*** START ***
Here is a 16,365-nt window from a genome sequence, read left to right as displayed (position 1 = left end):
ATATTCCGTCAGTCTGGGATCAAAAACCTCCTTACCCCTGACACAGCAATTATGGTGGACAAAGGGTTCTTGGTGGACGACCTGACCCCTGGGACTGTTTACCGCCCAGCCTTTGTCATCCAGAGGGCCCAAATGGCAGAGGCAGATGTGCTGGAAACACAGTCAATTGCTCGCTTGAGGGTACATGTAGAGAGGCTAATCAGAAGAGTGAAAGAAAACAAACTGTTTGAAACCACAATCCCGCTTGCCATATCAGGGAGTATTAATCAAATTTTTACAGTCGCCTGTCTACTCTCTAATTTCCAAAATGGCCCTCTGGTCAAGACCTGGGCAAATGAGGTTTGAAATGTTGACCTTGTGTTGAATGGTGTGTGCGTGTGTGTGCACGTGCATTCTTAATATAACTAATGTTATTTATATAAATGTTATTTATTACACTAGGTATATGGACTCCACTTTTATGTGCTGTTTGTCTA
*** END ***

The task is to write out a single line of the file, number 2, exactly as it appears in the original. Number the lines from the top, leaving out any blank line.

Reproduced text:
ATATTCCGTCAGTCTGGGATCAAAAACCTCCTTACCCCTGACACAGCAATTATGGTGGACAAAGGGTTCTTGGTGGACGACCTGACCCCTGGGACTGTTTACCGCCCAGCCTTTGTCATCCAGAGGGCCCAAATGGCAGAGGCAGATGTGCTGGAAACACAGTCAATTGCTCGCTTGAGGGTACATGTAGAGAGGCTAATCAGAAGAGTGAAAGAAAACAAACTGTTTGAAACCACAATCCCGCTTGCCATATCAGGGAGTATTAATCAAATTTTTACAGTCGCCTGTCTACTCTCTAATTTCCAAAATGGCCCTCTGGTCAAGACCTGGGCAAATGAGGTTTGAAATGTTGACCTTGTGTTGAATGGTGTGTGCGTGTGTGTGCACGTGCATTCTTAATATAACTAATGTTATTTATATAAATGTTATTTATTACACTAGGTATATGGACTCCACTTTTATGTGCTGTTTGTCTA